Novel sampling techniques for bioaccumulation research and environmental monitoring of environmental pollutants

In soils and sediments contaminated by hydrophobic organic compounds, the total concentrations are less indicative of potential exposure than the associated freely dissolved concentrations or chemical activities. A wide range of equilibrium sampling devices have been developed and applied for the measurement of bioavailability of hydrophobic organic chemicals. Also, the equilibrium sampling in silicone is increasingly applied within the bioaccumulation research. 

In a study published in the February 1 issue of Environmental Science & Technology, a team of researchers from the University of Eastern Finland and Aarhus University developed two equilibrium sampling techniques for PCBs in soils and sediments. They combine simplicity with good analytical performance and were specifically designed for their application to very complex media.

Two equilibrium methods were applied to PCB-contaminated soil and sediment, and directly calibrated with respect to equilibrium partitioning concentrations in lipids: (i) Solid phase microextraction in the headspace above the sample (HS-SPME) required optimization for its application to PCBs, and it was calibrated above external partitioning standards in olive oil. (ii) Equilibrium sampling with internally coated glass jars with varying thicknesses of silicone (PDMS) resulted in proportionality between coating and analyte mass, which confirmed several validity criteria.

Equilibrium partitioning concentration in lipids was here determined as product of PDMS concentration and PDMS to lipid partition ratio. The results of the two methods were in good agreement and thus validated each other. Finally, the coated glass jar method was applied to field sediment containing invertebrates, which lead to equilibrium partitioning concentrations in lipids that were about two times higher than measured lipid-normalized concentrations in the organisms. Temperature differences and animal lipid structure were discussed as possible reasons for this discrepancy.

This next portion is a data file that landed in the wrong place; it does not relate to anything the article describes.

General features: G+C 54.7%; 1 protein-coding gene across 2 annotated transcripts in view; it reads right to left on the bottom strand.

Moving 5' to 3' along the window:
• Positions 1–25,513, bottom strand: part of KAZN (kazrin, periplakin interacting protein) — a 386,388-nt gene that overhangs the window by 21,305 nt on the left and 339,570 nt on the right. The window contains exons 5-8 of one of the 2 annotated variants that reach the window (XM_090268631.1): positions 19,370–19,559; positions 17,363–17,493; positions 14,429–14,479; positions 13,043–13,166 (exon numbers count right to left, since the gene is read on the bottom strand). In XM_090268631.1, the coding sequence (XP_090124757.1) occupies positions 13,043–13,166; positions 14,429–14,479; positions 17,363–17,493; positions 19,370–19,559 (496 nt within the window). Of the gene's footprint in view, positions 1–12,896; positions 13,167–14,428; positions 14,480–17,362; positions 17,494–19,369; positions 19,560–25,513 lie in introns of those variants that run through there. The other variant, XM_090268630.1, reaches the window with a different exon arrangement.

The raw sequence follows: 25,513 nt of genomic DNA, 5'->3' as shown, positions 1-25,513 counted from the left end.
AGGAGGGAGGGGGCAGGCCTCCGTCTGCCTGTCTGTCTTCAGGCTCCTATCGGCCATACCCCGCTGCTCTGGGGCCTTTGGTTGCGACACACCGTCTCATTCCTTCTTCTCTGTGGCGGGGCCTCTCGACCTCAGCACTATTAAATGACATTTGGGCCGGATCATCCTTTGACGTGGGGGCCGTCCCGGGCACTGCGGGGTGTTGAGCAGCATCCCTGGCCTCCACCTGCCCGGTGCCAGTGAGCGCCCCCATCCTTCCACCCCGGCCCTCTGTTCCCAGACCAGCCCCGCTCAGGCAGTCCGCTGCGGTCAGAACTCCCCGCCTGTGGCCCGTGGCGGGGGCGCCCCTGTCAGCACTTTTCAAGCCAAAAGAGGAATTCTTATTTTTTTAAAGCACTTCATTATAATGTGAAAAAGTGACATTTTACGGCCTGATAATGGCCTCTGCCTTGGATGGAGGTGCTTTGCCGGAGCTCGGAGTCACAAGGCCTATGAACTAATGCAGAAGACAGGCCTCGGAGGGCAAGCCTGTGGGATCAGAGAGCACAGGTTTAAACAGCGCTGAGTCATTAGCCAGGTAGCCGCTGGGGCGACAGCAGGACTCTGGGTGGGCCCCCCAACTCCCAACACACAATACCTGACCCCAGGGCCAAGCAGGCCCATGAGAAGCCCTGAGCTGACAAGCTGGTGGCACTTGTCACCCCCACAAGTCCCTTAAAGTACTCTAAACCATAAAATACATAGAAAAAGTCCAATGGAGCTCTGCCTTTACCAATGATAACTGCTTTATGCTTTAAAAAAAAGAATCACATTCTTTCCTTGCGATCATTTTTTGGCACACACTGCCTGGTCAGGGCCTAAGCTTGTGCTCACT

Both methods combine high analytical performance, reduced equilibration times and new calibration possibilities, which makes them suited for bioaccumulation research and environmental monitoring.

For further information, please contact Kimmo Mäenpää, PhD,
+358 13 251 3545; fax: +358 13 251 3590; e-mail:


Original article:

Kimmo Mäenpää, Matti T. Leppänen, Fredrik Reichenberg, Kaisa Figueiredo, and Philipp Mayer. Equilibrium Sampling of Persistent and Bioaccumulative Compounds in Soil and Sediment: Comparison of Two Approaches To Determine Equilibrium Partitioning Concentrations in Lipids. EnvironmentalScience & Technology, 2011, 45 (3), pp 1041–1047. DOI: 10.1021/es1029969.


Artikkelin kirjoitusvuosi: 2011

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